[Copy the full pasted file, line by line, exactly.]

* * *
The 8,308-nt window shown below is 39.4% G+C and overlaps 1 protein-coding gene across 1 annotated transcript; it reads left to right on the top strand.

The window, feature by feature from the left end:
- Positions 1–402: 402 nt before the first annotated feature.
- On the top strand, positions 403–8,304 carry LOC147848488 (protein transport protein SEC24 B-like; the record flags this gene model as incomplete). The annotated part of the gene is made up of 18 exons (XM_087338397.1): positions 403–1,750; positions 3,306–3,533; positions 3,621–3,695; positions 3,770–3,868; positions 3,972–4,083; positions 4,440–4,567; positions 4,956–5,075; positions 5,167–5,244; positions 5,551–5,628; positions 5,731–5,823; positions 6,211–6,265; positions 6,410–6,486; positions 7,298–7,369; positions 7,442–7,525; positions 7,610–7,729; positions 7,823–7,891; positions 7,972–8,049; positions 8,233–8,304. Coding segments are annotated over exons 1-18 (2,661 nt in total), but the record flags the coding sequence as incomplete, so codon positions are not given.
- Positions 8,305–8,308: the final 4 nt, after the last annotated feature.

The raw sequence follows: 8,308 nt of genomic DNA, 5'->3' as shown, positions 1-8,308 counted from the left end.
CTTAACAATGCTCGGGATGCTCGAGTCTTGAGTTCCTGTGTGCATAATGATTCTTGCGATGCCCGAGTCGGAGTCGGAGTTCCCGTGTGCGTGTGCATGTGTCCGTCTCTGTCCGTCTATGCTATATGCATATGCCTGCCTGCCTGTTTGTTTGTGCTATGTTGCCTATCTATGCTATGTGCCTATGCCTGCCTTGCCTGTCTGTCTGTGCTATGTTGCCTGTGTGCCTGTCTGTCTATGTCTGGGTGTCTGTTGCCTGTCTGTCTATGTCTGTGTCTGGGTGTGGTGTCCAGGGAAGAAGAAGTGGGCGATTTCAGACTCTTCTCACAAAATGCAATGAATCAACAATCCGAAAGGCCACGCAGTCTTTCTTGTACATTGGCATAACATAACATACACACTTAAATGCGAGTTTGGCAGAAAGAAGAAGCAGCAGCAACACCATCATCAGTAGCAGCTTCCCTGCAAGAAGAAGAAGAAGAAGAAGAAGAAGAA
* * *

The 8,308-nt window shown below is 39.4% G+C and overlaps 1 protein-coding gene across 1 annotated transcript; it reads left to right on the top strand.

The window, feature by feature from the left end:
- Positions 1–402: 402 nt before the first annotated feature.
- On the top strand, positions 403–8,304 carry LOC147848488 (protein transport protein SEC24 B-like; the record flags this gene model as incomplete). The annotated part of the gene is made up of 18 exons (XM_087338397.1): positions 403–1,750; positions 3,306–3,533; positions 3,621–3,695; positions 3,770–3,868; positions 3,972–4,083; positions 4,440–4,567; positions 4,956–5,075; positions 5,167–5,244; positions 5,551–5,628; positions 5,731–5,823; positions 6,211–6,265; positions 6,410–6,486; positions 7,298–7,369; positions 7,442–7,525; positions 7,610–7,729; positions 7,823–7,891; positions 7,972–8,049; positions 8,233–8,304. Coding segments are annotated over exons 1-18 (2,661 nt in total), but the record flags the coding sequence as incomplete, so codon positions are not given.
- Positions 8,305–8,308: the final 4 nt, after the last annotated feature.

The raw sequence follows: 8,308 nt of genomic DNA, 5'->3' as shown, positions 1-8,308 counted from the left end.
CTTAACAATGCTCGGGATGCTCGAGTCTTGAGTTCCTGTGTGCATAATGATTCTTGCGATGCCCGAGTCGGAGTCGGAGTTCCCGTGTGCGTGTGCATGTGTCCGTCTCTGTCCGTCTATGCTATATGCATATGCCTGCCTGCCTGTTTGTTTGTGCTATGTTGCCTATCTATGCTATGTGCCTATGCCTGCCTTGCCTGTCTGTCTGTGCTATGTTGCCTGTGTGCCTGTCTGTCTATGTCTGGGTGTCTGTTGCCTGTCTGTCTATGTCTGTGTCTGGGTGTGGTGTCCAGGGAAGAAGAAGTGGGCGATTTCAGACTCTTCTCACAAAATGCAATGAATCAACAATCCGAAAGGCCACGCAGTCTTTCTTGTACATTGGCATAACATAACATACACACTTAAATGCGAGTTTGGCAGAAAGAAGAAGCAGCAGCAACACCATCATCAGTAGCAGCTTCCCTGCAAGAAGAAGAAGAAGAAGAAGAAGAAGAA